Georgia is a leader in use of student data, advocate says

A new report from a national advocate for data use in the classroom says Georgia is a national leader in collecting useful measures of each student's performance and putting the information into teachers' hands.

Georgia "has transformed teaching and learning because for the first time teachers have data at their fingertips," said Aimee Rogstad Guidera, president and CEO of the Data Quality Campaign.

Until now, the Washington, D.C.-based nonprofit has focused on monitoring states' success in implementing so-called "longitudinal data

systems" in collaboration with the federal government. Georgia finished its system and began training teachers a couple of years ago.

With the infrastructure in place, DQC will now focus on measuring how vigorously teachers in each state use the information.

Advocates of data use say detailed historical information about the strengths and weaknesses of each child can help teachers tailor their delivery.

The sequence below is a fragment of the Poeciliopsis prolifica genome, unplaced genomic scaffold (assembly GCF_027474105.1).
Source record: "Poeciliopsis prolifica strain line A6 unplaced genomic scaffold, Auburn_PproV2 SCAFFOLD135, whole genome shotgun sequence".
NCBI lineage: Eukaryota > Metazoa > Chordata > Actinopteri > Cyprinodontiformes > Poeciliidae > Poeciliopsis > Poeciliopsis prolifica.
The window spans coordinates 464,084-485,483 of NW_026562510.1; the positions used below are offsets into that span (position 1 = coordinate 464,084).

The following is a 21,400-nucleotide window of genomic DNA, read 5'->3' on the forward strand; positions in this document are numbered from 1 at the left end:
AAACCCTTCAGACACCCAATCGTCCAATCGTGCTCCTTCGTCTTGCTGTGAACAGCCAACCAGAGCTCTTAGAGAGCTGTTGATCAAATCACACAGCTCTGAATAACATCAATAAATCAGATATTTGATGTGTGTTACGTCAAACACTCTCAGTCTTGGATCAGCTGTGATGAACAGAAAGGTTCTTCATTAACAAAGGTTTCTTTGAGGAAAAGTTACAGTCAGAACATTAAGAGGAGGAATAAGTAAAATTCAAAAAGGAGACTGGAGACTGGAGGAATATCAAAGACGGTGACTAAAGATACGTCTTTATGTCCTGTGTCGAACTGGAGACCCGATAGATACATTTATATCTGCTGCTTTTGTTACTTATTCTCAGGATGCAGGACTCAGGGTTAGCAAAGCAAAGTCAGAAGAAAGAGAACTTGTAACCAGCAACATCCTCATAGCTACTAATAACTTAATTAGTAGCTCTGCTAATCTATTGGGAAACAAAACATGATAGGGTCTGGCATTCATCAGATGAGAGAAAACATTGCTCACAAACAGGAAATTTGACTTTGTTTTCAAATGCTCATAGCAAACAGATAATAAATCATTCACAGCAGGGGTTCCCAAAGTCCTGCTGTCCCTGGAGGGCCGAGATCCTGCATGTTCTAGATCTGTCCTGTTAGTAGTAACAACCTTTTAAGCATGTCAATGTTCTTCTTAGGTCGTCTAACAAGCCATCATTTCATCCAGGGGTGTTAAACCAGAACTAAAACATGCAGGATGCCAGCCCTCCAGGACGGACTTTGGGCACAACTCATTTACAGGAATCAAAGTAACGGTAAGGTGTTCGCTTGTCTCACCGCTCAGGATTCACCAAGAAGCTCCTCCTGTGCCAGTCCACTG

Some critics say teachers are too overwhelmed to effectively use the information. Others say Georgia provides too little information -- mostly just performance on the mandatory state tests -- and releases it to teachers too late to make a difference, since the tests come at the end of the school year. Still others worry about the security and privacy of the information. Privacy advocates tried, and failed, to amend Georgia law this year.

Even so, the new federal education law, the Every Student Succeeds Act, encourages data collection and analysis and public reporting of the information, especially when it comes to the performance of minority groups. The Act mentions "data" over a hundred times.

DQC says the data systems will be useless if teachers and parents don't buy into them. So the group will be pushing states to carefully choose what they measure, to train teachers to use it, to be clear with the public about what is being measured and why and to guarantee parent access and data privacy.

Building the state data systems was the easy part, Guidera said. Next, comes the real work: "changing people's hearts, minds and actions."

Check out the report here.

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About the Author

Ty Tagami
Ty Tagami
Ty Tagami writes about K-12 education in Georgia. He has covered government, politics, crime and schools for the AJC since 2002.